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One Year After ChatGPT4: Where is Philanthropy?

Date: March 12, 2024

Sarah Di Troia

Senior Strategic Advisor, Product Innovation, Project Evident

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We are closing in on one year since the release of ChatGPT4, an upgraded version of the first public generative AI large language model. Even though traditional AI has been a part of the technology landscape for decades and our consumer lives for the past ten years, ChatGPT4 catapulted AI into a reliable daily headline and a frequent topic of conversation. The conversation about AI among grantmakers, however, has not advanced dramatically since then, despite calls for grantmakers to do more.

Many funders remain in a holding pattern, unsure how to respond to the relative ease of access by staff and grantees to generative AI, let alone experiment with it for mission attainment for themselves and their grantees or take a position on its impact on society.

The challenge is that AI is already here. In the fall of 2023, Project Evident collaborated with Stanford’s Institute for Human-Centered AI and conducted the first survey about AI interest and use across grantmakers and nonprofits in the social and education sectors. We believe it is important that the voice of the social sector is included in the AI discourse alongside industry and academia. This survey is a first step toward developing robust lines of communication between AI researchers and philanthropy, and assessing the needs of the field.

The survey revealed that 48 percent of funders and 66 percent of nonprofit respondents claim their organization currently utilizes some type of AI. While the nonprofit field often lags industry in technology adoption, in this instance, grantmakers are trailing their grantees. Given that nonprofits rely on funders for capital, differences in levels of use could impede AI experimentation in the social and education sectors. The longer it takes for philanthropy and nonprofits to gain experience with AI, the greater the delay in having a strong, experience-based voice about AI’s role in civil society.

What are grantmakers’ barriers to funding and using AI? Part of the problem may be internal structures. 79 percent of grantmaker respondents did not report having a specific technology grantmaking priority, and close to the same percentage do not plan to create one in the next year. Instead, most funding that goes toward technology is channeled through other priority funding areas. The trend to invest in technology through other program areas means that funders must educate more staff about AI to facilitate AI grantmaking.

Additionally, making technology grants primarily through priority funding areas could limit grantmakers’ ability to invest in addressing the underlying systemic factors that perpetuate the data divide between the commercial and the social and education sectors, e.g. the unequal relationship between those with the skills and assets to enable collecting and mining of big data, and those whose data is collected. Systemic factors that contribute to the data divide include access to AI upskilling professional development, technology talent, computing power, investment capital required for a modern technology stack, and shared datasets. These barriers cut across individual grantee or program areas and may be overlooked if grantmakers are only looking through the lens of an individual program strategy.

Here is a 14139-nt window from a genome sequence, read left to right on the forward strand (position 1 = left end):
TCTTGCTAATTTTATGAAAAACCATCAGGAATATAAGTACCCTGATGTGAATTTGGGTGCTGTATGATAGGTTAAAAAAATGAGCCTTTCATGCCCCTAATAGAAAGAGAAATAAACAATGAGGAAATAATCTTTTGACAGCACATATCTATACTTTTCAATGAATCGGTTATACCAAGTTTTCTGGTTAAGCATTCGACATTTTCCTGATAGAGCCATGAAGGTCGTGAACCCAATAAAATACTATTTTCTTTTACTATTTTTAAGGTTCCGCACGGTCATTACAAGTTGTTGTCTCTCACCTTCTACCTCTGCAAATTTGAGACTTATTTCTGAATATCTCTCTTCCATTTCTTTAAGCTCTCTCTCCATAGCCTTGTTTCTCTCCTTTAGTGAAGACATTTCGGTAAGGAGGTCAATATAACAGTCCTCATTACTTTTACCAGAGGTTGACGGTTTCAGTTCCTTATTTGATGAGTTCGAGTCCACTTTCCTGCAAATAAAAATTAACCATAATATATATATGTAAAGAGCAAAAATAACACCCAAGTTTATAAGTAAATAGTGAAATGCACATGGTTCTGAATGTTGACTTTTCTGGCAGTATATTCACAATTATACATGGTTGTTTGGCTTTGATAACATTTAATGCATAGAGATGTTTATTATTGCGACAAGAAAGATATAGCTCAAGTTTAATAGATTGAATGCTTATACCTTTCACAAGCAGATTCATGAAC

Importantly, it is not skepticism about AI’s ability to create efficiencies and support mission attainment that limits grantmakers’ AI use. 78 percent of funders surveyed believe their organization would benefit from using more AI and over 90 percent of all survey respondents want to learn more. Rather, grantmakers cite fears of bias, uncertainty about how to use AI, and their own lack of expertise.

Bias in AI systems is the most cited barrier to AI adoption by all survey respondents, followed by challenges in envisioning how AI can be used and a lack of expertise inside the organization. These barriers exemplify the need for AI education across the sector to support continued use and experimentation. Funders should invest in the development of unified, cost-effective, and scalable upskilling resources for both their own organization and for grantees, with a focus on how AI can support mission attainment and how to avoid bias. And they should look to existing reosurces — like the framework for responsible AI adoption in philanthropy — recently published by Project Evident and the Technology Association of Grantmakers. As part of this work, funders should also invest in surfacing, developing, and disseminating case studies and stories of early adopters to study progress and share insights and findings.

By investing in AI projects in general, and specifically supporting the development of educational resources and case studies, we can begin to close the data divide with the commercial sector and give the social and education sectors a stronger voice in AI and civil society.

Sarah Di Troia is a senior strategic advisor, product innovation at Project Evident. Find her on LinkedIn and learn more about Project Evident at

Editor’s Note: CEP publishes a range of perspectives. The views expressed here are those of the authors, not necessarily those of CEP.

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